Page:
How much planning goes into shipping online orders?
One of the last things that we see people addressing when stepping into the eCommerce space is the shipping and delivery of their products after an online sale is made. This crucial part of the eCommerce model can be a major factor in determining whether or not a product can viably be sold online. With this in mind, we've compiled an overview of some important factors to consider when planning to offer your products online, as well as some common shipping methods that are possible on the Shopify platform.
Is your product ready to ship online?
Generally speaking, there are 4 major factors that help determine how to ship a product or if it even makes sense to ship a product at all. Of the 4 factors below, no individual factor stands above the others. It is the culmination of all 4 that determines if your product is ship-worthy.
One of the most important factors in determining the cost of shipping a product is its weight. The best products to ship weigh less than 1kg and the heavier the product, the more you should expect to pay for shipping. Products that weigh 2kg or higher may be surprisingly expensive to ship. When weighing your products, measure them in the box in which they will most likely ship for the most accurate measurements.
By the same token, the size of a product can make a big difference in shipping costs. Very long, tall, or wide parcels may incur extra shipping fees. In general, the best products to ship will fit in a box that is under 30cm x 30cm x 30cm. Like weight, the smaller the product the better.
For some, this may go without saying but the ability of your product to survive shipping is crucial for eCommerce success. Products with a short shelf-life, or products that are easily damaged may require specialized shipping options, which can greatly effect the price of shipping.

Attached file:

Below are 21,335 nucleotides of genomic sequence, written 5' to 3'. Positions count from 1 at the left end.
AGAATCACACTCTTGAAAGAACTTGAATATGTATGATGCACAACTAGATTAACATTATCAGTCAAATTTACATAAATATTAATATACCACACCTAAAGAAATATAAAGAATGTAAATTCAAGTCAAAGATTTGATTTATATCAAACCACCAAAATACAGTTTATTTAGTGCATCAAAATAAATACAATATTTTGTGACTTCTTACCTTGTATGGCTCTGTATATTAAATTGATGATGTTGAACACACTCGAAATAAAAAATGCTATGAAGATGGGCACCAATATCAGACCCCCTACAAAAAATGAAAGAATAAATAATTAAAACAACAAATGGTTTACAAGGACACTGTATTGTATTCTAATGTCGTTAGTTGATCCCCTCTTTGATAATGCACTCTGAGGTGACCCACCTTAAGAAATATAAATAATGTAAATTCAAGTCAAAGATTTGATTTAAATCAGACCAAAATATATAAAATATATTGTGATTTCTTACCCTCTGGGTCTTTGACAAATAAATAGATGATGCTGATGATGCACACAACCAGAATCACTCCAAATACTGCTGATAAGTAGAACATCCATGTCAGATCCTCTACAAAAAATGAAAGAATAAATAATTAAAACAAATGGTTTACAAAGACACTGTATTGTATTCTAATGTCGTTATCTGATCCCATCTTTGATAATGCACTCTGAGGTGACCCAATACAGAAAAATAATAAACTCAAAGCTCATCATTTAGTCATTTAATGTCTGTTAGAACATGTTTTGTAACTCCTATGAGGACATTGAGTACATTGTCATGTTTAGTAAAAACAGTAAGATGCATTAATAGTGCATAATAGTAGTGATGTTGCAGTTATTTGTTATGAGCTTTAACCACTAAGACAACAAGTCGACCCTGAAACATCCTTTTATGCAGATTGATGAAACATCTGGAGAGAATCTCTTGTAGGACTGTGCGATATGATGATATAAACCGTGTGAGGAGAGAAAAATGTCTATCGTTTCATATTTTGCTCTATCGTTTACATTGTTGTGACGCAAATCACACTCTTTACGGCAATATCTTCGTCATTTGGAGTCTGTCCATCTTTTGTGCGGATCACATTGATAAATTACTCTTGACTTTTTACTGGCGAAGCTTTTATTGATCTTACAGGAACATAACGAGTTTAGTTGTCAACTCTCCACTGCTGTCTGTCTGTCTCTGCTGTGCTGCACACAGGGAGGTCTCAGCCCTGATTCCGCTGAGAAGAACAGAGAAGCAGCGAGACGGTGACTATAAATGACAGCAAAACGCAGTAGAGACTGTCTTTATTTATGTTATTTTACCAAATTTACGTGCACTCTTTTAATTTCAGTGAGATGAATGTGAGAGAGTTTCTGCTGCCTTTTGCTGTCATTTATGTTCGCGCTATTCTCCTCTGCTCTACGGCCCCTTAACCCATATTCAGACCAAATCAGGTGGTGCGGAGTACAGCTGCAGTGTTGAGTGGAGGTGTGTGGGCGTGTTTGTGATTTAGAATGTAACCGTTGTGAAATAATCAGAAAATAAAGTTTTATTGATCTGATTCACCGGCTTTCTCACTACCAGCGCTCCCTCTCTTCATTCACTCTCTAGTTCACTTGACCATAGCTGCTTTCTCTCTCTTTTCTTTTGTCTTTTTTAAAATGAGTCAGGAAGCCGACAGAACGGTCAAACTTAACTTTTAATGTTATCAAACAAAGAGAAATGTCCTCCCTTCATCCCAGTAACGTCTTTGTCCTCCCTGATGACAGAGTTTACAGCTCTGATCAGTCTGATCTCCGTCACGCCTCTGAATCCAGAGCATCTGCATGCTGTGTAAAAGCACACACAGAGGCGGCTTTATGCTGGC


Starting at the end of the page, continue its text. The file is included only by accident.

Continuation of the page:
The value of the product is a tricky factor to account for. In general, a higher value product is better to ship than a low value product. The key is to ensure that the cost of shipping is considerably lower than the value of the product. At the extreme end of the scale, very expensive products may require expensive specialized shipping options to ensure that they arrive safely and securely.
Based on these 4 pillars of success, the best products to ship online are small, lightweight, durable and very high-value. With that being said, there is some flex in weather or not a product can be successfully sold online and shipped. If at least 3 of the above factors are favorable, your product may do just fine online.
Where will your product ship from?
Many small businesses that are just starting out ship from home. As a product business grows it is common to expand into 2 or 3 retail locations or warehouses. The number of locations involved in an eCommerce store, and how they are managed can have a big impact, not just on shipping costs but also on the complexity of setting up an online store.
How many locations do you have?
If you only have one location, then setting up your online shipping system can be quite straightforward. However, each location beyond the first adds additional complexity, and setup that is required to sell online. A typical Shopify store can support up to 5 locations. If you must ship from more than 5 locations, you start to enter into the realm of higher tier Shopify plans, and should expect a higher price tag.
Will each location stock separate inventory?
One of the most complicated factors for shipping from multiple locations is the inclusion of multi-location inventory. If a customer makes a purchase for a product that is only available in a far-away location, you can find yourself under-charging for shipping if your rates and inventory are not set up correctly. In addition to the initial cost of setting up multi-location inventory, you must also consider the long-term cost of managing inventory across multiple locations.
Are you listed on GoogleMyBusiness?